Busy Praichit steers active YWCA

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Praichit Jetpai is nothing if not busy.

In addition to running her own business, serving as an advisor to the Pattaya Tourist Police and sitting on the board of the Redemptorist School for the Blind, the 44-year-old nursing and business graduate oversees nearly a dozen projects as chairwoman of the YWCA Bangkok-Pattaya Center.

“We actually have more than 10 social projects, but are working mainly on four or five,” Praichit told the Pattaya Mail in an interview.

From growing mushrooms to supplying eyeglasses and scholarships, “the YWCA is an association to help society,” she explained. “Our society will be so much more livable if all of us spare just a bit of kindness and help to encourage one another.”

Praichit Jetpai is nothing if not busy. In addition to running her own business, serving as an advisor to the Pattaya Tourist Police and sitting on the board of the Redemptorist School for the Blind, she oversees nearly a dozen projects as chairwoman of the YWCA Bangkok-Pattaya Center.Praichit Jetpai is nothing if not busy. In addition to running her own business, serving as an advisor to the Pattaya Tourist Police and sitting on the board of the Redemptorist School for the Blind, she oversees nearly a dozen projects as chairwoman of the YWCA Bangkok-Pattaya Center.

In that spirit, Praichit works with the Pattaya Sports Club to supply eyeglasses to children, poor people and the elderly. Working with other foundations, she and the YWCA also lead medical teams every three months to check the health of orphans, street kids and those in day-care centers.

But it’s the YWCA’s school-agriculture program she seems proudest of. The project supplies mushroom farms, complete with planters, crops and tools, to schools across the eastern region, giving the facilities another way to spend money on learning, not food, by growing their own vegetables.

The Mushroom Farming Project helps students to earn income and utilize their time fruitfully.The Mushroom Farming Project helps students to earn income and utilize their time fruitfully.

“The mushroom project is an opportunity to raise funds and the teachers will keep the project alive while teaching children to live sufficiently, and learn to do accounts to be informed of their expenses and income,” she said.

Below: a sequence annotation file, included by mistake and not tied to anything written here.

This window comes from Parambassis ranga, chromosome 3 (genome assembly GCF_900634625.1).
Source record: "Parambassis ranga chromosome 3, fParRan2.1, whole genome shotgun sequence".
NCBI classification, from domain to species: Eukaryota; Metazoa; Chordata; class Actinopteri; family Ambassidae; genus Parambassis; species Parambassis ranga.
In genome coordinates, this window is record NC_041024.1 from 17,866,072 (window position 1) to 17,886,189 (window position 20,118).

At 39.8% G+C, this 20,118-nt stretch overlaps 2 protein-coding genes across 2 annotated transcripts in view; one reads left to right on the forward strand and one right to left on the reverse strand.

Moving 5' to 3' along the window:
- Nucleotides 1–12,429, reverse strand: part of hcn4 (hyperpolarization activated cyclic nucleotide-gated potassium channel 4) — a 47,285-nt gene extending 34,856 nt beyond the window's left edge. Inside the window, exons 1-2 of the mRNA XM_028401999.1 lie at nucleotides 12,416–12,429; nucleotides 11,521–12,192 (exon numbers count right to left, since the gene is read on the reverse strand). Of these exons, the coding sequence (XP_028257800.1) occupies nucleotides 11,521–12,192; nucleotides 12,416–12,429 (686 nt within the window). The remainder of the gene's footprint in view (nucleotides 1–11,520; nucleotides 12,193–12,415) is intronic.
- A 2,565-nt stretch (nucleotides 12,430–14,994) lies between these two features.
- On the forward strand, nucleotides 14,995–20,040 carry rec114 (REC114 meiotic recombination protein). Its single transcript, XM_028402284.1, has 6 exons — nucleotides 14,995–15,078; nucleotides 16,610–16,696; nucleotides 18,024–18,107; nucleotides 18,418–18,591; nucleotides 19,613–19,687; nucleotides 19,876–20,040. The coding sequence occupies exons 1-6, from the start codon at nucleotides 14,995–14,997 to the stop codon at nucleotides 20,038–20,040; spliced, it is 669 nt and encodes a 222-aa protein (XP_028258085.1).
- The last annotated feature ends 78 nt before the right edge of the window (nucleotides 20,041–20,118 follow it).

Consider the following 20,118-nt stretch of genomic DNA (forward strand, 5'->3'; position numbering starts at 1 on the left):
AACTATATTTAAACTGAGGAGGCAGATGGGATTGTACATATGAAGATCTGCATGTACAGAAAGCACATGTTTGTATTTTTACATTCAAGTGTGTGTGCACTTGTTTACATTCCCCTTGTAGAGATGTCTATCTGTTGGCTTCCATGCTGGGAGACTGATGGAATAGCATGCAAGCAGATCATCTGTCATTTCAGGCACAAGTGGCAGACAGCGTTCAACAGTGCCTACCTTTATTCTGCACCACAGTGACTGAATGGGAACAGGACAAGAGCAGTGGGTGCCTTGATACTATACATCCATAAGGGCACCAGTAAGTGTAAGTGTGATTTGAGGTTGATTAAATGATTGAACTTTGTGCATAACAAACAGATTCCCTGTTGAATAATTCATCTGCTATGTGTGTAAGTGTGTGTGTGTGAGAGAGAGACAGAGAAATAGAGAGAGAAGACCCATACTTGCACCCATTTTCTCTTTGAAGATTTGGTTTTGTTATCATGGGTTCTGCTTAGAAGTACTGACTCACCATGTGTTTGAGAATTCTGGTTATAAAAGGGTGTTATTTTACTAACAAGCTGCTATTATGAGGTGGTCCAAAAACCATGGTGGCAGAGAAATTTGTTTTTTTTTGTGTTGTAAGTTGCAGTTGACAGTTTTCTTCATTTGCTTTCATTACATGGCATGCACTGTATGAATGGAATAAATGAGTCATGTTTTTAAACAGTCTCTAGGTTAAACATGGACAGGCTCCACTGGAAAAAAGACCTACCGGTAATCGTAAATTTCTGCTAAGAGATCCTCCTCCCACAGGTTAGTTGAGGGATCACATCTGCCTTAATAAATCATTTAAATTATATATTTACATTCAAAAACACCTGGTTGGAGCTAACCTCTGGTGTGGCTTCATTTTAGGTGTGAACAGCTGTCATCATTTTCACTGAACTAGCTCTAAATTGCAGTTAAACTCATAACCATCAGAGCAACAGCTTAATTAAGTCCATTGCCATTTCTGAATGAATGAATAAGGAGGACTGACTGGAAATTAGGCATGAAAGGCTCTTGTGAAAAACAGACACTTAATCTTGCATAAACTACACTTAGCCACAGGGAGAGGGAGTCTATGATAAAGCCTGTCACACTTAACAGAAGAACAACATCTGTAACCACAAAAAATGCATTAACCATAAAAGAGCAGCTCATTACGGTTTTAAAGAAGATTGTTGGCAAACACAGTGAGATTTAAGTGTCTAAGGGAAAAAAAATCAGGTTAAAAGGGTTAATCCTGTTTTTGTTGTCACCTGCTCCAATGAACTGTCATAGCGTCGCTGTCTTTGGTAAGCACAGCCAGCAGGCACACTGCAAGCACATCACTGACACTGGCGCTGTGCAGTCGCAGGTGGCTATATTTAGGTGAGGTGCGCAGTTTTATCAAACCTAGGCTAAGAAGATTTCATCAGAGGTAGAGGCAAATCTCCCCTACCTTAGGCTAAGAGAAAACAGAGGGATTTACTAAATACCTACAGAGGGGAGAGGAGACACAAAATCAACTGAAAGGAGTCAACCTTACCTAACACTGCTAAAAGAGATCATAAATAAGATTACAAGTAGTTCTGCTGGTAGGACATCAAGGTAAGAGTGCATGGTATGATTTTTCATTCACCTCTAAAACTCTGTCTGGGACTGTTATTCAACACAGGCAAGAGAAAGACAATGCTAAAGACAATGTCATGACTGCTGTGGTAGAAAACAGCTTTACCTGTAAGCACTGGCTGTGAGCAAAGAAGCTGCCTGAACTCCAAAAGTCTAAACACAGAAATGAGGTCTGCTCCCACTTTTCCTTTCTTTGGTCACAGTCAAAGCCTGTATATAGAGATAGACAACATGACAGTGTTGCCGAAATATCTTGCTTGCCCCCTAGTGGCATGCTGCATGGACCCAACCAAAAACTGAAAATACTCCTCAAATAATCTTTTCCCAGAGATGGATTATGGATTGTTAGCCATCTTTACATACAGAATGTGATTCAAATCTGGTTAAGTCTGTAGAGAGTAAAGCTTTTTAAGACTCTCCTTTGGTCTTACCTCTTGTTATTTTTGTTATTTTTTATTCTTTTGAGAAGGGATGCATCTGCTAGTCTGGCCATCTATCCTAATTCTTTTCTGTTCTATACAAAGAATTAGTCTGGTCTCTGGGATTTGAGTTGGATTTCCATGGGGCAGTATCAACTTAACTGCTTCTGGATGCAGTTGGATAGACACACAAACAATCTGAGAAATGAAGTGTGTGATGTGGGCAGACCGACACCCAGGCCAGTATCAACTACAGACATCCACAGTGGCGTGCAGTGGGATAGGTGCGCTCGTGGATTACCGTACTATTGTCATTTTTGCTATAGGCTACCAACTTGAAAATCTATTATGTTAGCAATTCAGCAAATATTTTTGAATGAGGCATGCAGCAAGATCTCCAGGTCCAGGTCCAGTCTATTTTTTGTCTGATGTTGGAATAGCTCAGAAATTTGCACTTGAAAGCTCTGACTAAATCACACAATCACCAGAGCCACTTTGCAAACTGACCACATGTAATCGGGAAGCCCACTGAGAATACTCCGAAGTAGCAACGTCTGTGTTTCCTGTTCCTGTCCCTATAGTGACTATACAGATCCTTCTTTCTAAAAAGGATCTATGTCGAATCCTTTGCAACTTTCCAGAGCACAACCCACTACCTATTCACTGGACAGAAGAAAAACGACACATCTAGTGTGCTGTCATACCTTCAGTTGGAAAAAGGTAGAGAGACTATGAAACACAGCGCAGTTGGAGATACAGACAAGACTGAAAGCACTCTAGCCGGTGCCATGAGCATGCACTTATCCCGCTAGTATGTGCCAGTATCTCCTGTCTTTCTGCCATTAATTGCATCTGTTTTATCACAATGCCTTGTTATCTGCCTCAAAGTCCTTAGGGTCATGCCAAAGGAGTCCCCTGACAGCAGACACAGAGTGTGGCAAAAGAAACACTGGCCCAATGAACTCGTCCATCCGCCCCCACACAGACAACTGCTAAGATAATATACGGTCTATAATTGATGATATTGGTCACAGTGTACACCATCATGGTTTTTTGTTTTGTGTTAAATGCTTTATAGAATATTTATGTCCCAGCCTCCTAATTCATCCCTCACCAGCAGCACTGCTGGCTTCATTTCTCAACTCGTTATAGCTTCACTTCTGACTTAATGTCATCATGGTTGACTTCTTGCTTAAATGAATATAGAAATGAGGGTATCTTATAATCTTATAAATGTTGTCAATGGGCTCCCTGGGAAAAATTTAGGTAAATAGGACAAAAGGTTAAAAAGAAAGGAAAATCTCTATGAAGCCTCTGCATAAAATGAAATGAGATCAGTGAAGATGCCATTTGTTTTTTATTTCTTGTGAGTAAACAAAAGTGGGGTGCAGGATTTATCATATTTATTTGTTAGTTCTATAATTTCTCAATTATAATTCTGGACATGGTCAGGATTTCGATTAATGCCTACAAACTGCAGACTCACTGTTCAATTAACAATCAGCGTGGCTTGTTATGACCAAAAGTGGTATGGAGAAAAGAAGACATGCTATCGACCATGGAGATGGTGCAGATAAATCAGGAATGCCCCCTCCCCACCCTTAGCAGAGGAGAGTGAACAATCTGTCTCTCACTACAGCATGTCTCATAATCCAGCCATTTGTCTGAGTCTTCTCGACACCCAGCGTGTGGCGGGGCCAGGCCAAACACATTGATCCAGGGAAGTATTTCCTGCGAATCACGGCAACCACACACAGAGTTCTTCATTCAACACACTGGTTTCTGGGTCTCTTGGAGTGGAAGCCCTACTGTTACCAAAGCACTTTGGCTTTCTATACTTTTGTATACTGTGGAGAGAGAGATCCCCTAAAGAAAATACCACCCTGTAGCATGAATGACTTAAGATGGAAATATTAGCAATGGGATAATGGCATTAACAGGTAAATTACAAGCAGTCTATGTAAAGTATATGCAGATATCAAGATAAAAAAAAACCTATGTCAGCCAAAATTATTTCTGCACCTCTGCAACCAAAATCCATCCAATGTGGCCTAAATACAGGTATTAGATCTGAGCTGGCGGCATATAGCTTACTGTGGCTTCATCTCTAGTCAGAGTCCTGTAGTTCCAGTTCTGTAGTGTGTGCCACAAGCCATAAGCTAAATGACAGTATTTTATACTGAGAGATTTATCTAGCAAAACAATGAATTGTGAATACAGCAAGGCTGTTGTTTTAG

“After two years of operating this project, we have received amazing responses from various schools where the project was implemented. All schools are interested and want to learn more about mushrooms and to expand the project,” Praichit said.

The YWCA leads medical teams every three months to check the health of orphans, street kids and those in day-care centers.The YWCA leads medical teams every three months to check the health of orphans, street kids and those in day-care centers.

The chairwoman takes pains to note no one at the YWCA is a “mushroom expert.” Instead, the group brings in city workers and academics from Chandrakasem Rajabhat University to provide schools with advice on mushroom growing, including organizing monthly seminars.

While many of the YWCA’s project serve both sexes, the association’s mission of “developing the leadership of and empowering women, young and underprivileged girls to affirm their human rights, justice, freedom, peace, human dignity, and good health” plays out at the group’s women’s shelter on Soi Town in Town.

At the three-story building, women in need of refuge get care, security and even vocational education to get them back on their feet independently, she said.

While these projects are ongoing, Praichit said the YWCA is working on more for the rest of the year, including organizing an environmental activity for youths. Kids from outlying communities will plant trees at Khao Sichan.

The association also will present scholarships to 55 schools, totaling between 350 and 400 stipends. Funds are given to teachers, not the kids directly, she noted.

The YWCA’s “Sight First Project” provides glasses to poor students and elderly who are in need.The YWCA’s “Sight First Project” provides glasses to poor students and elderly who are in need.

“Children make withdrawals when they need supplies by writing a withdrawal slip to the teacher. The association is quite focused on making sure that the funds really do bring benefits and are of value to the children,” she said. “Our association keeps track of all children under the supervision of teachers. We also closely watch the children’s education and spending.”

All of the association’s work, she said, tries to level the playing field for the disadvantaged.

“I believe that all lives are equal,” she said, “but all opportunities are not.”